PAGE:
But how this happens exactly isn’t clear, Cziczo says. “So, what we were really trying to do was look at what particles helped to form the clouds,” he says. “What really cropped up was lead.”

In a series of field measurements of ice crystals combined with cloud chamber experiments, Cziczo and colleagues found that lead makes a great ice condenser in stratospheric aerosols, a first report of this effect.

“Most of the lead in the atmosphere is not natural,” Cziczo notes, but was spewed out in leaded gasoline in previous decades and is still used in light aircraft engines. Lead is one of the worst pollutants of the industrial age, linked to lowered intelligence scores, nerve damage and high blood pressure, among many other ills.

But plugging lead into a series of climate models, the Nature Geoscience study shows that high stratospheric lead levels would lead to ice clouds whose sunlight reflection would cut current global warming in half. “These are the kinds of emissions we might have seen in the late 1970’s,” Cziczo says. In past decades, lead pollution may have helped keep global warming at bay.

“The study helps to highlight why talk of geoengineering is something we shouldn’t pursue now,” he adds. “It’s a bit arrogant to presume we understand aerosols so well we could not expect unintended consequences.”

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10 responses to “Scientists consider high-altitude aerosol spraying to ‘fight global warming’

  1. There is no frickin global warming!!! What a bunch of BS!

    Now they WANT lead in the air? The same stuff that causes LEAD POISONING when ingested?

    We thought ACID rain was bad! What about LEAD RAIN!?!?!?

    The earth is going to heat up and cool down in cycles. It’s a fact. It’s natural and normal.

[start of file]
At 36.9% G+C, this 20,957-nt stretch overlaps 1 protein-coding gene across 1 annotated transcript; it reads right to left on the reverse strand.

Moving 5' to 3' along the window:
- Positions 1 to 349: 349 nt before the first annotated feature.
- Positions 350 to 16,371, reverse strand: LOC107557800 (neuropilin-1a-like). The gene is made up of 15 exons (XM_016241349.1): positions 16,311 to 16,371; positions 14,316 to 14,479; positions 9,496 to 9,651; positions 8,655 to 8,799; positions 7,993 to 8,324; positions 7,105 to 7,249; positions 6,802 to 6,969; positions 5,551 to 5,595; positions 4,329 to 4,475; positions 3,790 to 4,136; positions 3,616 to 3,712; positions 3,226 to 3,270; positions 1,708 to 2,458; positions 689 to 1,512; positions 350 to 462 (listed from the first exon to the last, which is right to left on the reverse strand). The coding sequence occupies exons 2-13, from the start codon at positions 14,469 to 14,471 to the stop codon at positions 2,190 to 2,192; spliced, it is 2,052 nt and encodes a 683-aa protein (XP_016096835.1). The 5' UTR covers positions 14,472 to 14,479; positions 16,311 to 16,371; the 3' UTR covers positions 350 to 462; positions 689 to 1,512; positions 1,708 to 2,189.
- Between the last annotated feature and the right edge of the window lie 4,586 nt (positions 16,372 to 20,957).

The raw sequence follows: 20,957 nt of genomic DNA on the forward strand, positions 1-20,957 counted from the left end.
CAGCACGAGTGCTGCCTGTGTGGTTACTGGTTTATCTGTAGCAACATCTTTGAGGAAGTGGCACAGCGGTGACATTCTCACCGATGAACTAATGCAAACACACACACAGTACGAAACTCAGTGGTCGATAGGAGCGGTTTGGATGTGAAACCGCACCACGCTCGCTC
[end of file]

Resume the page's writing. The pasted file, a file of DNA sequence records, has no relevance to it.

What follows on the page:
2. The Club of Rome elite know their little global warming hoax is just that, a hoax, but they need a pretext to continue spraying us from the air with whatever the latest poison is, and continue developing newer and more effective aerosols to use on us. And the people will go along with it because it’s all for our safety because the elite love us so much….*cough*

  3. Hi,

    we have just finished an artwork using a chemtrail. There is an English and Spanish version available for distribution. Please spread the word, as artwork can enter society and change a lot of passivity into cultural activism.

    http://furlock.com/foro/index.php?board=38.0

    or google for TBW Blue Wars.

    Kind regards and CHEMTRAILS NO.

  4. they are already doing this, look up, those arent contrails, contrails disappear, these make clouds.

  5. Pingback: O vapor barato das chemtrails « Internetcidade: cidades e pessoas ligadas, em rede, com o mundo

  6. Aren’t we all living in ignorance ! The writing on the wall is in plain view to everyone, if we care to see it of course. It is called population control. Too many people on this planet, for their liking. Just take a look at the Georgia guide Stones, Doesn’t come any simpler than that.
    Take good care everyone, be prepared xx

  7. Su,

    You know the score…one of the few

  8. Nice to know I’m not on my own pj, thanks.
    I

  9. Su

    You are not the only one…just that you may be one of a tiny handful in your area. I met a non-pod-person today for example, but it was the first in a long time. I summarized the NWO for him and he said he basically knew it pretty much already, just not in detail as I laid it out. So have faith!

  10. Pingback: O vapor barato das chemtrails | Internetcidade